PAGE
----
1. V. Marcos et. al., Science 2016, 352, 1555-1559.
2. G. Gil-Ramirez et. al., J. Am. Chem. Soc. 2016, 138, 13159-13162.
3. J.-F. Ayme et. al., J. Am. Chem. Soc. 2015, 137, 9812-9815.
4. D. A. Leigh, et. al., Nat. Chem. 2014, 6, 978-982.
5. O. Chepelin et. al., J. Am. Chem. Soc. 2012, 134, 19334-19337.
6. C. K. Prier et. al., Chem. Rev. 2013, 113, 5322-5363.
7. G. Bergonzini et. al., Chem. Sci. 2014, 5,1-60

Planned Impact

iCAT will work with industry partners to create an holistic approach to the training of students in biocatalysis, chemocatalysis, and their process integration. Traditional graduate training typically focuses on one aspect of catalysis and this approach can severely restrict innovation and impact. Advances in technology and fundamental reaction discovery are rendering this silo-approach obsolete, and a new training modality is needed to produce the next generation of chemists and engineers who can operate across a far broader chemical continuum. iCAT will meet this challenge with a state-of-the-art CDT, equipping the next generation of scientists and engineers with the skills needed to develop future catalytic processes and create the functional molecules of tomorrow.

The UK has one of the world's top-performing chemical industries, achieving outstanding levels of growth, exports, productivity and international investment. The UK's chemical industry is a significant provider of jobs and creator of wealth, with a turnover in excess of £50 billion and a contribution of over £15 Billion of value to the UK economy [2015 figures]. iCAT will deliver highly skilled people to lead this industry across its various sectors, achieving impact through the following actions:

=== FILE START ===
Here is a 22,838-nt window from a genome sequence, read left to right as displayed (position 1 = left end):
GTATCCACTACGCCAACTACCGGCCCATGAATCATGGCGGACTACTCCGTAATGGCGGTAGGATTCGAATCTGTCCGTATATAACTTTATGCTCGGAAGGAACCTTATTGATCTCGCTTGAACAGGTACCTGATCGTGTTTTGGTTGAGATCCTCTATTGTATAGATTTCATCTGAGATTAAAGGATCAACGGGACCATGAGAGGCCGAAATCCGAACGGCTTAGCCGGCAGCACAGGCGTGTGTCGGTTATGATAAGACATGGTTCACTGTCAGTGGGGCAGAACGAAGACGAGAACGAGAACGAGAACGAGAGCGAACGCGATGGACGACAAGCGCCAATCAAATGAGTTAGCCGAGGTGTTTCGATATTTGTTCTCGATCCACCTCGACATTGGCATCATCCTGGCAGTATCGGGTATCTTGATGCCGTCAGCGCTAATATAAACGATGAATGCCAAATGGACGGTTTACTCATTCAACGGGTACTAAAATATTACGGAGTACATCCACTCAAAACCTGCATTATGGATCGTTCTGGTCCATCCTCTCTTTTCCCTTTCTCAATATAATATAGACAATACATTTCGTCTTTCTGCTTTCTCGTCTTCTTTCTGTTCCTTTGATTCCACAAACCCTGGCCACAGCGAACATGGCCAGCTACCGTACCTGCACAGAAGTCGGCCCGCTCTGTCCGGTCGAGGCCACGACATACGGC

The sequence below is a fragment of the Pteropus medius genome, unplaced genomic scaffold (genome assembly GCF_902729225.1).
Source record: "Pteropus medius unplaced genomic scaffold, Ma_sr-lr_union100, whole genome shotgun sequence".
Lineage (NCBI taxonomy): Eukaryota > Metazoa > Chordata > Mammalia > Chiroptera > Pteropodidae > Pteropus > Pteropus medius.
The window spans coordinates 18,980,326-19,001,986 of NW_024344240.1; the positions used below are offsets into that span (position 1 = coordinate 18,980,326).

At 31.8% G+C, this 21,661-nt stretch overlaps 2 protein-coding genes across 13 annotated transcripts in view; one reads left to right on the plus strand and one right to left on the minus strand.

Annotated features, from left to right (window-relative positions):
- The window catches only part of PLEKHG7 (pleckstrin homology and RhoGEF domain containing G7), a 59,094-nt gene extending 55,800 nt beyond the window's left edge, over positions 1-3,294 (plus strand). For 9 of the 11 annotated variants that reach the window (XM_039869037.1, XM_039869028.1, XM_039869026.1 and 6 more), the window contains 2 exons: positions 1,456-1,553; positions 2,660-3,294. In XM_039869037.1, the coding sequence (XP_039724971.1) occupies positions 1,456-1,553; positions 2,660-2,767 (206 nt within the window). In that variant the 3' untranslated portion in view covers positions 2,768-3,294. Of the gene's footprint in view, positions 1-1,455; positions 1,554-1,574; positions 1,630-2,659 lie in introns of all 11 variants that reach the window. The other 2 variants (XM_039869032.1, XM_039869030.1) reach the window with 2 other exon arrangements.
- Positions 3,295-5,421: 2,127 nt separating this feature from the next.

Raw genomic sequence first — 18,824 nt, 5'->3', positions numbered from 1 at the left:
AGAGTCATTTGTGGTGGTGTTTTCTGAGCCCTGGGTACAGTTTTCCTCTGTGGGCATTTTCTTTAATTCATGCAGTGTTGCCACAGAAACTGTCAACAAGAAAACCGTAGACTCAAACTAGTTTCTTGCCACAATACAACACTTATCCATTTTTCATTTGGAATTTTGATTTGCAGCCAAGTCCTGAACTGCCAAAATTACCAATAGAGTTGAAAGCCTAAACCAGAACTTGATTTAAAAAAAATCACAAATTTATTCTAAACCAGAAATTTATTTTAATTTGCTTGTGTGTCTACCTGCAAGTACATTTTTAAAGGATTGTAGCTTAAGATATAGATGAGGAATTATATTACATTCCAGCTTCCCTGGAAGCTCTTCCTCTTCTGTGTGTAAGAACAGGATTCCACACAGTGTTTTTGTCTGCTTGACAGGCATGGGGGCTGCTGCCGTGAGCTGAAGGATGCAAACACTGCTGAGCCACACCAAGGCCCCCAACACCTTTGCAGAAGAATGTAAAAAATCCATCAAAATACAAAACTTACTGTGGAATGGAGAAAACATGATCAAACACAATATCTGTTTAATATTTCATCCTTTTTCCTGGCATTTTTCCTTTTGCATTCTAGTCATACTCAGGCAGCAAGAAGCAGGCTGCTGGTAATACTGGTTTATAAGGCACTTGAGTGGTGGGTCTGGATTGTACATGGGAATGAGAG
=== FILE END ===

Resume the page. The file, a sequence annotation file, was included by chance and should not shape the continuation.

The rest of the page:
1. Equip the next generation of science and engineering leaders with the interdisciplinary skills and knowledge needed to work across the bio and chemo catalytic remit and build the functional molecules we need to structure society.

2. Provide a highly skilled workforce and research base, skilled in the latest methodologies, strategies and techniques of catalysis and engineering that is crucial for the UK's Chemical Industry.

3. Build the critical mass necessary to support effective cohort-based training in a world-class research environment.

4. Develop and disseminate new catalytic technologies and processes that will be taken up by industrial and academic teams around the world.

5. Encourage Industry to promote research challenges within the CDT that are of core relevance to their business.

6. Provide cohesion in the integration of biocatalysis, engineering and chemocatalysis to create a more unified voice for strategic dialogue with industry, funders and policy makers, and more generally outreach and public engagement.

7. Draw-in and bring together Industrial partners to facilitate future Industrial collaborations.

8. Benefit Industrial scientists through interactions with the CDT (e.g. training and supervisory experience, exposure to cutting-edge synthesis and catalysis etc).

9. Link with other activities in the landscape: bringing unique expertise in catalysis to, for example, externally-funded University-led initiatives, EPRSC Grand Challenge Networks, and the National Catalysis Hub.


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Studentship Projects

Project Reference Relationship Related To Start End Student Name
EP/S023755/1 31/03/2019 29/09/2027
2279459 Studentship EP/S023755/1 30/09/2019 29/09/2023 Romain Jamagne